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We recently published “Molecular Basis of Opioid Action: From Structures to New Leads” in Biological Psychiatry.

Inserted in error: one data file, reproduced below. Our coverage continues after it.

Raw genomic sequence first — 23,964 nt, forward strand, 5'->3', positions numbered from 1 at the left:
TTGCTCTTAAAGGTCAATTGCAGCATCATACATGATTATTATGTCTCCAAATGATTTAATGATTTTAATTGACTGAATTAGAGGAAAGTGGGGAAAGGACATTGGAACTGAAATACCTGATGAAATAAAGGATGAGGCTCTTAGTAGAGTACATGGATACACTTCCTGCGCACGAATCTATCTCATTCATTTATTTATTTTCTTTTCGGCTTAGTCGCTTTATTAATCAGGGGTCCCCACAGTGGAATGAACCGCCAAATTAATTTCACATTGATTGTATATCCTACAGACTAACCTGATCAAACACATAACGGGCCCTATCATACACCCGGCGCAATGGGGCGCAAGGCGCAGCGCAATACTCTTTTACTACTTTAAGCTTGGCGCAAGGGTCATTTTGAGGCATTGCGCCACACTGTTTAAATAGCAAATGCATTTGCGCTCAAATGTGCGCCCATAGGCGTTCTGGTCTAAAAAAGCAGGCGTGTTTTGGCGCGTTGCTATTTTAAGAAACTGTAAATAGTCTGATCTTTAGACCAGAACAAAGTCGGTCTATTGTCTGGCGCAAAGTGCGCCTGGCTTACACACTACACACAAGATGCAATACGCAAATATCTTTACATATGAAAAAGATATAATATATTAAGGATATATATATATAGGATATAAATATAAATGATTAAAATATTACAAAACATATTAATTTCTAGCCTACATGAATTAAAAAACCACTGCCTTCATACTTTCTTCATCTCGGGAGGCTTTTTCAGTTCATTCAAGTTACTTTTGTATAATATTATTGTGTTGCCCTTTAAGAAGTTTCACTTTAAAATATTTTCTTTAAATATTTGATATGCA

Since the isolation of morphine from the opium poppy over 200 years ago, the molecular basis of opioid action has remained the subject of intense inquiry. The identification of specific receptors responsible for opioid function and the discovery of many chemically diverse molecules with unique opioid-like efficacies have provided glimpses into the molecular logic of opioid action. Recent revolutions in the structural biology of transmembrane proteins have, for the first time, yielded high-resolution views into the 3-dimensional shapes of all 4 opioid receptors. These studies have begun to decode the chemical logic that enables opioids to specifically bind and activate their receptor targets. A combination of spectroscopic experiments and computational simulations has provided a view into the molecular movements of the opioid receptors, which itself gives rise to the complex opioid pharmacology observed at the cellular and behavioral levels. Further diversity in opioid receptor structure is driven by both genetic variation and receptor oligomerization. These insights have enabled computational drug discovery efforts, with some evidence of success in the design of completely novel opioids with unique efficacies. The combined progress over the past few years provides hope for new, efficacious opioids devoid of the side effects that have made them the scourge of humanity for millennia.